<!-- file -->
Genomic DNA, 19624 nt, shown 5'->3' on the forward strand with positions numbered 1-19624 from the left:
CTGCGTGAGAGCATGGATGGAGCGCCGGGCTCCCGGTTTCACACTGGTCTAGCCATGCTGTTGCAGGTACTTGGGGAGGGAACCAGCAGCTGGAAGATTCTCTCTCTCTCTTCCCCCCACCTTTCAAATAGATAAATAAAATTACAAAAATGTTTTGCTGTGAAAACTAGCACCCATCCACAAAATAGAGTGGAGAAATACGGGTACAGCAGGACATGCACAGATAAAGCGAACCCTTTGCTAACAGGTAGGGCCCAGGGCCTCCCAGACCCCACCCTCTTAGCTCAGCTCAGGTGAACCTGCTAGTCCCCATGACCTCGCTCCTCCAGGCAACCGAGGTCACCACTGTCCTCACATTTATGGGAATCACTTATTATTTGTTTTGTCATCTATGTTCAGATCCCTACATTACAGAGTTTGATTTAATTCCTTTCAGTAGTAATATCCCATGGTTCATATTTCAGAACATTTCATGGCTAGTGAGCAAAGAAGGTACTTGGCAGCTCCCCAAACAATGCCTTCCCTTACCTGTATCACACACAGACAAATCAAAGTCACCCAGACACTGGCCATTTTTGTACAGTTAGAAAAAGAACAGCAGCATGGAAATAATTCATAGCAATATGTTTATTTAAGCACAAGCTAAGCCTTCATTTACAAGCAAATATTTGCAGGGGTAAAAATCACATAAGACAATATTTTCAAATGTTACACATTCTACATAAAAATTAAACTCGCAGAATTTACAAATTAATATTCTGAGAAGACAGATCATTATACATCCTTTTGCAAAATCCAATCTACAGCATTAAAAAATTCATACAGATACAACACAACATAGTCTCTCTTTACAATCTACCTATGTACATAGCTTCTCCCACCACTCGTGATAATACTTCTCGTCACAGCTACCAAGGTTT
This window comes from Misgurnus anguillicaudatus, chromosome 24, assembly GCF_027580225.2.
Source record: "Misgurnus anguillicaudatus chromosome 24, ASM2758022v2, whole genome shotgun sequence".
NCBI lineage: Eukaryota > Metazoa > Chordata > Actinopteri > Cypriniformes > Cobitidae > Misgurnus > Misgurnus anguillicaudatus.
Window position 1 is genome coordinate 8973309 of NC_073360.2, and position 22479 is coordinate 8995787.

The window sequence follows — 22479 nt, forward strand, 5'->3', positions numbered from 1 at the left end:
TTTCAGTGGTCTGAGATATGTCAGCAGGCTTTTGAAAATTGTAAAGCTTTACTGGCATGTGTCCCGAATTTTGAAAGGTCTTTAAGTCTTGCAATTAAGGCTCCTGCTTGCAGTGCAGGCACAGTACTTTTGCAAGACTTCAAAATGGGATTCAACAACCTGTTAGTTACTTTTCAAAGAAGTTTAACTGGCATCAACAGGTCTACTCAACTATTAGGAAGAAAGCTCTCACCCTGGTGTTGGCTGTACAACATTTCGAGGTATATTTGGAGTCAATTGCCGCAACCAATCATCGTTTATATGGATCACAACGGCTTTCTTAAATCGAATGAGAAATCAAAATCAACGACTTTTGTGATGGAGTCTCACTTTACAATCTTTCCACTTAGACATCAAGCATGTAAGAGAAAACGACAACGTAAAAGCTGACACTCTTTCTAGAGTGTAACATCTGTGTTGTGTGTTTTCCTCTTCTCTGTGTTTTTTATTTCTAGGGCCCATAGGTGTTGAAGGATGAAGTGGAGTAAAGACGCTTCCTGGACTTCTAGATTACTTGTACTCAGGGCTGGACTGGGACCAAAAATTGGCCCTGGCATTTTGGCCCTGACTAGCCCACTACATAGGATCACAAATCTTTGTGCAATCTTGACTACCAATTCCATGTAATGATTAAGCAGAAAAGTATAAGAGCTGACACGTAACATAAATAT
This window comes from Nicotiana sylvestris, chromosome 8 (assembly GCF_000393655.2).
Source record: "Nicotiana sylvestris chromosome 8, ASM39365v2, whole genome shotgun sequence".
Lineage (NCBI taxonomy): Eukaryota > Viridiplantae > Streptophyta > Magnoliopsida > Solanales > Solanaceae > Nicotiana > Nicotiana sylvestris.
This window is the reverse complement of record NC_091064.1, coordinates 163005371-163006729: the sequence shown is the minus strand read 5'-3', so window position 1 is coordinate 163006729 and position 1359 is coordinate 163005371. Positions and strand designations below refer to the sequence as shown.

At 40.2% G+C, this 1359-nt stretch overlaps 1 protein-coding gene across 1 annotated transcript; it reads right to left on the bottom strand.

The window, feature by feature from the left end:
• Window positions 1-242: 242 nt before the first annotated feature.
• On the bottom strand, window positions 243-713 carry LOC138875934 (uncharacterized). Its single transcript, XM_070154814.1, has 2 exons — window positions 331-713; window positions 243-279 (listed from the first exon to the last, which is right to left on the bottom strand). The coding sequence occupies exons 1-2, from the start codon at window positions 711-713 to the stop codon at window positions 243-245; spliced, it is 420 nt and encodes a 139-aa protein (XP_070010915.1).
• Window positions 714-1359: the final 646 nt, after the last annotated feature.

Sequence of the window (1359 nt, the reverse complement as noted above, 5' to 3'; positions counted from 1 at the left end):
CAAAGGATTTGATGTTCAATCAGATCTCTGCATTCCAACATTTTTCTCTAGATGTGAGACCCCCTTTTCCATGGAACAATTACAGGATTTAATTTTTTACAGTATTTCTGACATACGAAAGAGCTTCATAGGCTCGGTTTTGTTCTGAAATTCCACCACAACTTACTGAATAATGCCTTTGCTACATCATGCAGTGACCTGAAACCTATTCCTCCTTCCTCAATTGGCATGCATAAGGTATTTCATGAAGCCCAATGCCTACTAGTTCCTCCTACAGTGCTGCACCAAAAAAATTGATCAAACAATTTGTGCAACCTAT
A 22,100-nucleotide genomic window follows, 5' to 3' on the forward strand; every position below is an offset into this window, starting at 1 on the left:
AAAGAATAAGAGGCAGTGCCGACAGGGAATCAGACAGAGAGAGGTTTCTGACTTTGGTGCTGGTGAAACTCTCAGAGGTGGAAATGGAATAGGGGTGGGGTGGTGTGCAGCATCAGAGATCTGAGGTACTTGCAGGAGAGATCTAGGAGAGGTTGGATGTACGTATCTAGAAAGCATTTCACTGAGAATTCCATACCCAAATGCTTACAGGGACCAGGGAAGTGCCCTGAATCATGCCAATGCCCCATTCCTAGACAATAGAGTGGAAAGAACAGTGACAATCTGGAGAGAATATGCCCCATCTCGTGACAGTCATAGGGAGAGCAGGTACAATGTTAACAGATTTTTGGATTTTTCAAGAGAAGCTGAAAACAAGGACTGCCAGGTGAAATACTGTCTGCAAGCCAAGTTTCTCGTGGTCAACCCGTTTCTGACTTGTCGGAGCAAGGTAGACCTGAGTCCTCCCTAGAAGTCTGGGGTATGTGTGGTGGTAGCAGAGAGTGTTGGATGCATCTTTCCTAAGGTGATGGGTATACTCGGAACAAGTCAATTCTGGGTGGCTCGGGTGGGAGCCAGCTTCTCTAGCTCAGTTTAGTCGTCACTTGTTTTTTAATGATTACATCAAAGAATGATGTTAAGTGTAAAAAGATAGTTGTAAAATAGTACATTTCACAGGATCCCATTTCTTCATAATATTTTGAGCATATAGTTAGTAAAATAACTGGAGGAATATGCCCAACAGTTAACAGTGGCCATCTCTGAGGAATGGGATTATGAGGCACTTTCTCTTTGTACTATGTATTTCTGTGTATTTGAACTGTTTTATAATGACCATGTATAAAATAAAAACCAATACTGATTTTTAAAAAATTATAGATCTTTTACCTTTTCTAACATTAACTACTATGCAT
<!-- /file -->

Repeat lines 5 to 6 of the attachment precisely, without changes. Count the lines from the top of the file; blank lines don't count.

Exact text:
NCBI lineage: Eukaryota > Metazoa > Chordata > Actinopteri > Cypriniformes > Cobitidae > Misgurnus > Misgurnus anguillicaudatus.
Window position 1 is genome coordinate 8973309 of NC_073360.2, and position 22479 is coordinate 8995787.